The story progresses somewhat choppily, with scenes occasionally jumping from event to event. In particular, there's a fight scene where one character loses an arm, but it's only apparent because in one scene, the person has an arm, and in the next, the person doesn't. Now, mystery and disorientation can be two powerful allies when crafting a good tale, but Blood: 2002 walks a very fine and dangerous line between those two positive qualities and outright confusion. Some people will fill in the gaps happily with a fertile imagination, while others will keep flipping to previous pages trying to figure out what happened. On the whole, I found the story to be more interesting than confusing and it answered more questions than the animated version raised, so I was content with the plot; even if I wanted a bit more for the story.

Just like the anime, this is a wonderful work for the eyes to see. There's a considerable amount of contrast, but everything is inked with bold, clearly defined lines and simple backgrounds that focus on the characters exceedingly well. Nudity and violence are rather common in this book as well, so please take this as a warning: Tamaoki Benkyo (the author and artist) started out as an erotic comics creator. There isn't really outright sex, but there's plenty of casual nudity (characters wandering around or fighting without clothing). I'd definitely recommend this for mature readers only. Potentially offensive content aside, the artwork is top-notch, and the attractive yet creepy character designs have been recreated well in still-image form. I'm certainly keen on seeing more of Tamaoki's work in the future.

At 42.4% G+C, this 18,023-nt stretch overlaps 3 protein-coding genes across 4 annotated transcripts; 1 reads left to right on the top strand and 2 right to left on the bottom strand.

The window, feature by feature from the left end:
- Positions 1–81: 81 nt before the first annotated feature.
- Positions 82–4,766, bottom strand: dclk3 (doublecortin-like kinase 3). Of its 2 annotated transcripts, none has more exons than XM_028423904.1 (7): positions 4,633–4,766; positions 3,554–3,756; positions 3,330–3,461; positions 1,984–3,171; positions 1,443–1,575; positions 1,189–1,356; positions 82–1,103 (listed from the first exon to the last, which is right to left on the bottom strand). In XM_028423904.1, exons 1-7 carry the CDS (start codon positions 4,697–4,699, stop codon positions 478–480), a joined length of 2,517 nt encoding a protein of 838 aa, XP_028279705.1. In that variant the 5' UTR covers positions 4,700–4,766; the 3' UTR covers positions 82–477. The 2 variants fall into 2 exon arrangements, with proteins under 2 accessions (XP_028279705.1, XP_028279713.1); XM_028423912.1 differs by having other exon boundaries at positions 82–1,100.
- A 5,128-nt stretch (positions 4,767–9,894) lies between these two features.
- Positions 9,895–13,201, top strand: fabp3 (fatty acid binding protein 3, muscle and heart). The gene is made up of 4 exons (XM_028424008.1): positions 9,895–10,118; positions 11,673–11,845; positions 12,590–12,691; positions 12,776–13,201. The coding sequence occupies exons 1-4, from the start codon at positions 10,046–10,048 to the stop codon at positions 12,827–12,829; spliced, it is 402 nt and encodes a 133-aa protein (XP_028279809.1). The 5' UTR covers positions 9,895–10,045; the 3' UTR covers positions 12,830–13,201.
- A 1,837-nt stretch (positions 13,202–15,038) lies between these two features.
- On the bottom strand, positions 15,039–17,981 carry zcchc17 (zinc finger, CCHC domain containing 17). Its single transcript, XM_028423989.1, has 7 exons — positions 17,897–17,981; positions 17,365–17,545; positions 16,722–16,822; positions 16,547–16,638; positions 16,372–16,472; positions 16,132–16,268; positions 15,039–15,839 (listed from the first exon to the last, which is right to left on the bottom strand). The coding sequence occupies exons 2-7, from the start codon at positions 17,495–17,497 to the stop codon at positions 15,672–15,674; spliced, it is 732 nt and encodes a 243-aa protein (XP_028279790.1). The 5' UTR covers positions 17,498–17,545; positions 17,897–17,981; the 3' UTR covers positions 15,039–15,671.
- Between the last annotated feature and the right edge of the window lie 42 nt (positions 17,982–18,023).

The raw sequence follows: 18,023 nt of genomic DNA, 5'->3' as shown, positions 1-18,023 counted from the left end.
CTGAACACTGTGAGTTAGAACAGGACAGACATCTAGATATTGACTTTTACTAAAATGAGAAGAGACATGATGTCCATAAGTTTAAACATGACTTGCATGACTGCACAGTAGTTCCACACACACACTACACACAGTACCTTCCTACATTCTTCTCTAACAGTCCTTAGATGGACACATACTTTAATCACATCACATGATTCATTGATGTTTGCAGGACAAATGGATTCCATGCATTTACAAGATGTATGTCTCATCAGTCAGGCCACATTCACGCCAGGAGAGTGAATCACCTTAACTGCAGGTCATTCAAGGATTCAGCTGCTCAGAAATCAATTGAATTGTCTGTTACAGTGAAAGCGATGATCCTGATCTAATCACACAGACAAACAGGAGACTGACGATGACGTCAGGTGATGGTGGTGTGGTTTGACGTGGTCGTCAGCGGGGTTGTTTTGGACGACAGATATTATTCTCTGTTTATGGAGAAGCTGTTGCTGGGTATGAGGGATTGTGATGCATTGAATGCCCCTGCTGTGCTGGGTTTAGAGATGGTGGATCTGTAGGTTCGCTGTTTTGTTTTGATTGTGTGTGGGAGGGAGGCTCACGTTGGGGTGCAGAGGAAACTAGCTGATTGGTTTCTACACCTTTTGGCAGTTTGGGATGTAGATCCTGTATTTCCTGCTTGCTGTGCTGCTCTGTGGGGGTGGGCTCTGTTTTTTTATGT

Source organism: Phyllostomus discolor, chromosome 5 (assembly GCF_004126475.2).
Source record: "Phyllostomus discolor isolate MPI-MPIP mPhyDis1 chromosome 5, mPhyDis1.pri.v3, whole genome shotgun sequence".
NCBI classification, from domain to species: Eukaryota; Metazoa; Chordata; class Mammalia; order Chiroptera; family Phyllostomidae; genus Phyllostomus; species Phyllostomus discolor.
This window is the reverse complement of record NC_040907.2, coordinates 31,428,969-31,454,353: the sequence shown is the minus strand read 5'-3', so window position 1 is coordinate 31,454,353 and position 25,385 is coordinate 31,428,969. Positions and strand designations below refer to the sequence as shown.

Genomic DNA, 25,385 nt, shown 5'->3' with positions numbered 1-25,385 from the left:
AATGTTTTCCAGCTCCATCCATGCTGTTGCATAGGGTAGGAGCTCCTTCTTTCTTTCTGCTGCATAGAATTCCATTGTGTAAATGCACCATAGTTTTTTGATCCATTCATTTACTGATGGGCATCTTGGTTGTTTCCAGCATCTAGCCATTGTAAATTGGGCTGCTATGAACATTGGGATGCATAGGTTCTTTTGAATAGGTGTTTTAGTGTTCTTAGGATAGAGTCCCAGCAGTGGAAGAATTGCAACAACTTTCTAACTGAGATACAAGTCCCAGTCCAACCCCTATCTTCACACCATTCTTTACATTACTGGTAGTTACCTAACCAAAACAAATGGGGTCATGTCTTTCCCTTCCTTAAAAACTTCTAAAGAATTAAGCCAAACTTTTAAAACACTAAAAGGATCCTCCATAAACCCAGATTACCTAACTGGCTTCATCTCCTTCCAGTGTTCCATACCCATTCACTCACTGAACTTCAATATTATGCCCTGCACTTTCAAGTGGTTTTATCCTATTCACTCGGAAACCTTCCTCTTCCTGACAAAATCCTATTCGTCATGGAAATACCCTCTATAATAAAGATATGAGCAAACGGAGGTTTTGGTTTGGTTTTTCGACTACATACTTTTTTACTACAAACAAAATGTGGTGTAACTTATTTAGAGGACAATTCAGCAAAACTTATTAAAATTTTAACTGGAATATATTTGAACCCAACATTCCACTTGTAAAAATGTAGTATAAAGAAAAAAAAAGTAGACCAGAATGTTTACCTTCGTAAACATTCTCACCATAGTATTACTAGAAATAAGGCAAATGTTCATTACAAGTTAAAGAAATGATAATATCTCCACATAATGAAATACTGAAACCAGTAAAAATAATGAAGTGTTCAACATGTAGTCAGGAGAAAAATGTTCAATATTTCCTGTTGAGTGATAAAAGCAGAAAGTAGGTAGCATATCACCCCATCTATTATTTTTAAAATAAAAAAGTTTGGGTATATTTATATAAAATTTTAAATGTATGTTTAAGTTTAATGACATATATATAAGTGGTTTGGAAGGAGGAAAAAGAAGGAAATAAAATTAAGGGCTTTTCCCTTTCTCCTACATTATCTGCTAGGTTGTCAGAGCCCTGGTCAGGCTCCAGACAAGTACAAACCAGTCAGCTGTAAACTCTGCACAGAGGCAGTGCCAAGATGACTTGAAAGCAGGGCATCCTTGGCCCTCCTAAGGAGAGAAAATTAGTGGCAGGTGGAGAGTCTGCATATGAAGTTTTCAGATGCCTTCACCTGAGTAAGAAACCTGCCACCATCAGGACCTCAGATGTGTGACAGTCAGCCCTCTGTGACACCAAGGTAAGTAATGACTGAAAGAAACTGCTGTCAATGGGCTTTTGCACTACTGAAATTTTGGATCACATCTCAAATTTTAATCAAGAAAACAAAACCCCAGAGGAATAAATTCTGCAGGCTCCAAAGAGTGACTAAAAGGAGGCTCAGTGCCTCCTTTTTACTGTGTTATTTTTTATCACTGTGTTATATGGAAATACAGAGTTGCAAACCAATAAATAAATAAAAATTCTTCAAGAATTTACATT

This was a fun title to read, and it does shed quite a bit of light on Saya's past and her relationship to the Chiropterans. I'd have certainly appreciated it more if it read from right to left (c'mon Viz, you did it for Vagabond!), but the book is a good size and average price, so this sequel should easily satisfy fans of the anime. The plot still screams for more substance, but the aura of cool emanating from the anime seems to have arrived intact for the manga version. The cover art is attention grabbing, but I'm not sure if people who are unfamiliar with the series will be convinced to pick it up. After all, for the less knowledgeable, it may look like Michael Jackson grasping a sword. The back of the manga is nice and dark, and the plot is adequately summarized. Of course, the most interesting thing about the entire cover is Tamaoki's biographical information, which was quite amusing. Viz has established a pretty good website with the profile as well as other information concerning the book, so if you'd like more data, feel free to check out the site at http://series.viz.com/blood/blood.html. Now that I'm done reading this, I can't help but wish there was more to Saya's story. Until another sequel pops into existence, though, I suppose this will have to suffice.